L3 Sounds Like C3 -- But TV Advertisers' Ears Hear The Difference

Local TV media buyers still want what their national TV media buyer colleagues have: the ability to track commercials. This takes on a more crucial perspective in 2009.

Even though Nielsen Media Research has made so-called L3 ratings available to media buyers since last summer for Local People Meter markets, virtually all media buyers have given local TV media seller the cold-shoulder. L3 ratings are about program ratings -- not commercial ratings. L3 are the live ratings plus three days of DVR program playback.

Now, just about six months into Nielsen's L3 ratings service, media buyers' reluctance shouldn't come as much of a surprise. Long before media buyers were rejecting L3, they were rejecting L7 ratings - live ratings plus seven days of DVR program ratings - since that data was made available in 2006.

The reason was the same: It was all about program ratings.

It hasn't been easy for the Television Bureau of Advertising, the main TV advertising trade organization for TV stations -- having to back L3 ratings. L3 ratings aren't close to what national media buyers and sellers have had for two years - C3 ratings, live ratings plus three days of DVR commercial playback.



Local TV advertising sales executives have already been hit with a 6% drop in local advertising revenue in 2008 -- a year of major political campaigns and Olympics, which would previously have given TV station sales reps double-digit percentage revenue increases.

And as we all know, there is almost a lock on more bad news to come in future, when many are predicting that in the full throes of a recession -- without those political and Olympics advertising dollars -- stations may witness crushing double-digit percentage decreases in revenue from 2008.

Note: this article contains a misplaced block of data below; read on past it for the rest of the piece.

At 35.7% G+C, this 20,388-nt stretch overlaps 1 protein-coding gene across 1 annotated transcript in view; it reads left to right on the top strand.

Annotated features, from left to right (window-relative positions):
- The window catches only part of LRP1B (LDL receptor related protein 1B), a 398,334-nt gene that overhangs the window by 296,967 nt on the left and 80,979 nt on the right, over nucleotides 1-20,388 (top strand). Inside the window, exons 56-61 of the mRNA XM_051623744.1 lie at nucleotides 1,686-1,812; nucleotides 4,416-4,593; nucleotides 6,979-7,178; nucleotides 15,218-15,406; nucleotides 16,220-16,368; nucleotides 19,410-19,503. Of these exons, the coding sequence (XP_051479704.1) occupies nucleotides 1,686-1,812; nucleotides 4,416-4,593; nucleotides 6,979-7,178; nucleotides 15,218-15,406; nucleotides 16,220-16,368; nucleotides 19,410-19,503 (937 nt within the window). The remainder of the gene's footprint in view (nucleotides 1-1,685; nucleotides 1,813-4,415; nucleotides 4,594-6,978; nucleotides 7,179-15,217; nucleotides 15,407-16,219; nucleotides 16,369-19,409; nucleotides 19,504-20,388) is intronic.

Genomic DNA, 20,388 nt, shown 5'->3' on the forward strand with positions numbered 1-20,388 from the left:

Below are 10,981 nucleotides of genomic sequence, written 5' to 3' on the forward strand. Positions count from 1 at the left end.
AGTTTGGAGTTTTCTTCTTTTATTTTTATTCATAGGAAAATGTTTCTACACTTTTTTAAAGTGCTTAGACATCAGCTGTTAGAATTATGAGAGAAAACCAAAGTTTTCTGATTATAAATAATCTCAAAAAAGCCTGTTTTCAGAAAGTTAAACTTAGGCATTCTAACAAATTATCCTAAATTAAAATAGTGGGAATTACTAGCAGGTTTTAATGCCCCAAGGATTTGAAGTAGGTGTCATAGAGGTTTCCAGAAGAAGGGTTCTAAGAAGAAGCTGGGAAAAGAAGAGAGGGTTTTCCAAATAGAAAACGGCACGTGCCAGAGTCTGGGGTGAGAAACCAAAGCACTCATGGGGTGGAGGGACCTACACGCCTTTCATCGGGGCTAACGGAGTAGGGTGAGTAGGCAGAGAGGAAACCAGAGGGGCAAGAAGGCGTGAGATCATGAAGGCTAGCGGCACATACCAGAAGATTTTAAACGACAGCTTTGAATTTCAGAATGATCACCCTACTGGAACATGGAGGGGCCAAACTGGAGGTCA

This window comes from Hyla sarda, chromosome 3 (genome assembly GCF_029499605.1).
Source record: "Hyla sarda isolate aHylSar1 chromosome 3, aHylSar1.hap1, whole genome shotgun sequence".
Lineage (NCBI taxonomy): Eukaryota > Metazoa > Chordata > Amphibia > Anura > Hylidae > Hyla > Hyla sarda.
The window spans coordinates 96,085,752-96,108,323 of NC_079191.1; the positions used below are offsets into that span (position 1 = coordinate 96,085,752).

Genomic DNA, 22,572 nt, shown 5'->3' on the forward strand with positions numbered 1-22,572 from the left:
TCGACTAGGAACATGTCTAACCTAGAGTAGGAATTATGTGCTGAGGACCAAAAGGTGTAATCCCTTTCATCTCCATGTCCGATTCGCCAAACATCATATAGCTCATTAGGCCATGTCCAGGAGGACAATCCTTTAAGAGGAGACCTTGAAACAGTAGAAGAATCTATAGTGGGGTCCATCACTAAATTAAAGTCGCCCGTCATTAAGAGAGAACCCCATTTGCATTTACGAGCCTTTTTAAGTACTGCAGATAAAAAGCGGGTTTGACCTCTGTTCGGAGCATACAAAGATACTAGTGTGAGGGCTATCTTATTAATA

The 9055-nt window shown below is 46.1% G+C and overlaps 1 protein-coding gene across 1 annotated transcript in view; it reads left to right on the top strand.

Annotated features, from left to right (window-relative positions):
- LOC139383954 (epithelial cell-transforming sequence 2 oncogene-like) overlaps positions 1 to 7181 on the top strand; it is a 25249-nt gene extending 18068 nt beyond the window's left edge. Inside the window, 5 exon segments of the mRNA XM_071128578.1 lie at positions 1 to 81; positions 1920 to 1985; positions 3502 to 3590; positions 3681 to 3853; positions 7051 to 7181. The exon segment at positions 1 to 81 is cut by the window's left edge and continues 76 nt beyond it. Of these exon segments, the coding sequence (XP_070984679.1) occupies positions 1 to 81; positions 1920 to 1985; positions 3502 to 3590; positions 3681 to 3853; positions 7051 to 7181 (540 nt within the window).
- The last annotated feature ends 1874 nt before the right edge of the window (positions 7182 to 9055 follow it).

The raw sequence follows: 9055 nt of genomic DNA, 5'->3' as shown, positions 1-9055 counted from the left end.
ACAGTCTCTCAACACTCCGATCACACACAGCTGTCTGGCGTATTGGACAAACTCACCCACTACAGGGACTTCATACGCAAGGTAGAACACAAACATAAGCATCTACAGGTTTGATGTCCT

National TV sellers - in one of the biggest TV advertising magical tricks so far -- still haven't felt the effects of an advertising slowdown. The good news: At least those TV buyers and sellers have commercial ratings -- something that isn't perfect, but at least appeases TV marketers and their media agencies, as well as networks in getting credit for DVR playback.

Where does this leave those local TV marketers in buying local TV in 2009? With squinting eyes, examining media plans.

1 comment about "L3 Sounds Like C3 -- But TV Advertisers' Ears Hear The Difference ".
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  1. David Beckert from Martin Group Marketing, January 8, 2009 at 11:14 a.m.

    National TV ad sales haven't slowed because a good TV spot remains the most effective way most marketers -- those who are selling products in which people have only an ancillary interest (could my laundry detergent ever really be one of my best friends?) -- can communicate with their potential customers.

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